Israel braces for refugees as Syrian rebels surround Druze town

Insurgents make headway near Golan Heights; tit-for-tat shelling in Damascus leaves 33 people dead

Illustrative: An explosion on the Syrian Golan Heights on June 16, 2015, as the al-Nusra Front fights against Assad's troops near the Syrian Druze village of Hader. (Basel Awidat/Flash90)
Illustrative: An explosion on the Syrian Golan Heights on June 16, 2015, as the al-Nusra Front fights against Assad's troops near the Syrian Druze village of Hader. (Basel Awidat/Flash90)

BEIRUT — Syrian rebels launched a wide-ranging offensive against government positions near the Israeli side of the Golan Heights on Wednesday, surrounding a Druze village and raising concerns that refugees would flood toward the border with Israel.

The advance came a day after Israel, which has a significant Druze population, said it was preparing for the possibility that refugees fleeing fighting in the area might seek to cross to the Israeli side of the strategic plateau.

The Britain-based Syrian Observatory said rebels, including Islamist fighters, surrounded the village of Hader on Wednesday.

“Hader is now totally surrounded by rebels, who just took a strategic hilltop north of the village,” Observatory director Rami Abdel Rahman told AFP.

Insurgents have been on the offensive in southern Syria for the past three months, capturing military bases, villages and a border crossing point with Jordan.

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“The regime has not sent reinforcements yet, but the Druze villagers are standing with the government,” Abdel Rahman said. Fighting around Hader on Tuesday left at least seven rebels and 10 pro-regime fighters dead, he added.

The rebels of the Southern Front alliance and the so-called Haramoun Army targeted several more areas in the Golan, including the towns and villages of Quneitra, Khan Arnabeh, Baath, Jiba and the base of Brigade 90, the main government force in the region, said opposition activist Jamal al-Jolani, who is based in southern Syria.

“The fighting now is inside the city of Quneitra,” al-Jolani said via Skype. He said the Haramoun Army — which includes al-Qaeda’s Syrian affiliate and the ultraconservative Ahrar al-Sham — are shelling the area while Southern Front fighters are advancing on the ground.

Explosions from the fighting in Syria Wednesday could be seen from the Israeli side of the Golan Heights several miles (kilometers) away.

A Syrian government helicopter could be heard dropping bombs on rebel targets as tanks, believed to belong to the rebels, fired back. An Israeli warplane flew along the frontier as a precautionary move.

Just before noon, warning sirens sounded in the Israeli-controlled Golan, near the Quneitra border crossing. The shelling and gunfire from Syria’s civil war has occasionally strayed across the frontier, but there were no immediate reports of any spillover on Wednesday.

The Golan is a popular destination for tourists, some of whom stopped to watch the fighting in the distance.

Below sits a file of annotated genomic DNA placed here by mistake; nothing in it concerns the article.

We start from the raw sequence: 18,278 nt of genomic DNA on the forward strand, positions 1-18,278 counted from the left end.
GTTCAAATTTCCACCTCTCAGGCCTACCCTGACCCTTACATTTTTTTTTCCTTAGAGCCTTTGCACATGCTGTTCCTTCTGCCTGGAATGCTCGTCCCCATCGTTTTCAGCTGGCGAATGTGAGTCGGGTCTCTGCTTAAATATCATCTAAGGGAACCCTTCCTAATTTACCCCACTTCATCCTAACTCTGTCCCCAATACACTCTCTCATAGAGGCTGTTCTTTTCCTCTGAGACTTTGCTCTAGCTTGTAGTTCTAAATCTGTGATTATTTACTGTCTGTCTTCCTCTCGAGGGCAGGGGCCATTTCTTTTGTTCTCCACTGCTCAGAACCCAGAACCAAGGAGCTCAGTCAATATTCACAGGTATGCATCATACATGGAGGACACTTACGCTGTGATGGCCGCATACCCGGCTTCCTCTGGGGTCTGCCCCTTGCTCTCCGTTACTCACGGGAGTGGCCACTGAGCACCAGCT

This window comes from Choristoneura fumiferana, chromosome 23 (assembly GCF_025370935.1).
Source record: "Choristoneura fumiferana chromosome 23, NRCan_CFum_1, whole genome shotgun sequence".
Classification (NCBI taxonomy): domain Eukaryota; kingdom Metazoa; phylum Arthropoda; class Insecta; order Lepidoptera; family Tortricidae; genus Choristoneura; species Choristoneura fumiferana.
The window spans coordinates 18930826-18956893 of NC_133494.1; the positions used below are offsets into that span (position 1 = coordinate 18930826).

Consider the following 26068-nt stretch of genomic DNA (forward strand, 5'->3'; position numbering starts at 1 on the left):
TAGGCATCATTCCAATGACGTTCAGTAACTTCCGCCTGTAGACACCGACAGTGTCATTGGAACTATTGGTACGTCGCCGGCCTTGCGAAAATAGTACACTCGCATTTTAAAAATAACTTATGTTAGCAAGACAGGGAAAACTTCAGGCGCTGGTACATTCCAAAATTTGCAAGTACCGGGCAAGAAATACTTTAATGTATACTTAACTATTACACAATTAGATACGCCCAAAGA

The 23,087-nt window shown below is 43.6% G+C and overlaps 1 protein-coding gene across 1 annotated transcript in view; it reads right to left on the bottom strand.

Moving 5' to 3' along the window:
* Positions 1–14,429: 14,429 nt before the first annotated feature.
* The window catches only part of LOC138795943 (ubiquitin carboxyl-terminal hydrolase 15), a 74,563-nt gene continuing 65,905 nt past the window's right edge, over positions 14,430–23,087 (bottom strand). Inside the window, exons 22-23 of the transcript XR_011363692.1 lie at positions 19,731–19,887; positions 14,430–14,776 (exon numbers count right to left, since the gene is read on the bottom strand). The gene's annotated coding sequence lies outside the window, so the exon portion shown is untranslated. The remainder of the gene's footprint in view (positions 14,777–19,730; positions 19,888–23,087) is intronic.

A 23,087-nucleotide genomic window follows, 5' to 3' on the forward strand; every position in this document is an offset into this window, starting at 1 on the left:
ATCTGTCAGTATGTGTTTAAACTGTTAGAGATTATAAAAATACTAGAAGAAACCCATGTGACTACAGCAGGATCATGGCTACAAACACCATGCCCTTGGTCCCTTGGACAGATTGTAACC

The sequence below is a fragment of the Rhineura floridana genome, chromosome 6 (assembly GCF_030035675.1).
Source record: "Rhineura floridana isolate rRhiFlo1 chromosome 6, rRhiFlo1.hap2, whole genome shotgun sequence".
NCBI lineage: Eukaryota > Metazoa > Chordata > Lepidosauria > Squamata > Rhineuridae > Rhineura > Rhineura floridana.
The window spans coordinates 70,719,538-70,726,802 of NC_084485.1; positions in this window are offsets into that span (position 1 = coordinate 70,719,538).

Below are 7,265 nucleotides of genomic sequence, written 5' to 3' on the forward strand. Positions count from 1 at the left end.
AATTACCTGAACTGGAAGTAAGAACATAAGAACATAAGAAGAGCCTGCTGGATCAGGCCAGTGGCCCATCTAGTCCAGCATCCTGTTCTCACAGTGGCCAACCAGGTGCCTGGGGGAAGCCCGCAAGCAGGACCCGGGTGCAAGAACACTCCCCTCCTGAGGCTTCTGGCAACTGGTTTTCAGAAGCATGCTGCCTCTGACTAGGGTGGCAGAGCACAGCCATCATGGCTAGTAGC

The encirclement of Hader comes amid rising fears in Syria’s Druze community.

Last week, 20 Druze villagers were killed in an altercation with members of Al-Qaeda’s Syrian affiliate Al-Nusra Front in Idlib province in the northwest.

Shortly after the deaths, rebel forces in southern Syria briefly overran a government air base in majority-Druze Sweida province, in their first such advance in the government-controlled region.

While the rebels were eventually expelled from the air base, fighting has continued nearby.

The Druze are followers of a secretive offshoot of Shiite Islam, and made up around three percent of Syria’s pre-war population of 23 million.

The community has been somewhat divided during the war, with some members fighting on the government side and others expressing sympathy for the opposition.

Mostly, the Druze have taken up arms only in defense of their own areas.

In Sweida, Druze have formed a local militia to protect themselves from the rebels, residents say.

On Tuesday, Israel’s chief of staff Lieutenant General Gadi Eisenkot said authorities were preparing for a possible influx of Syrian refugees.

A spokesman confirmed he was referring to a potential influx from areas adjacent to the ceasefire line on the Golan.

His comments did not directly mention the Druze, but came after leading members of the minority in Israel called on the government to help their brethren in Syria following the recent violence.

Officials say there are 110,000 Druze in northern Israel, and another 20,000 in the Israeli-occupied Golan.

Israel captured 460 square miles (1,200 square kilometers) of the plateau in the Six-Day War of 1967 and later annexed it in a move never recognized by the international community.


Syria’s state-run SANA news agency meanwhile said two shells struck Arnous Park in Damascus late Tuesday, killing nine and wounding 13 as people were out shopping ahead of the Muslim holy month of Ramadan, which begins Thursday.

Government forces had earlier fired Iranian-made “elephant” rockets on the rebel-held suburb of Douma, killing 24 people, including five children and 14 women.

Insurgents on the outskirts of Damascus occasionally shell the capital, drawing massive retaliation from government forces, which have reduced several rebel-held suburbs to rubble.

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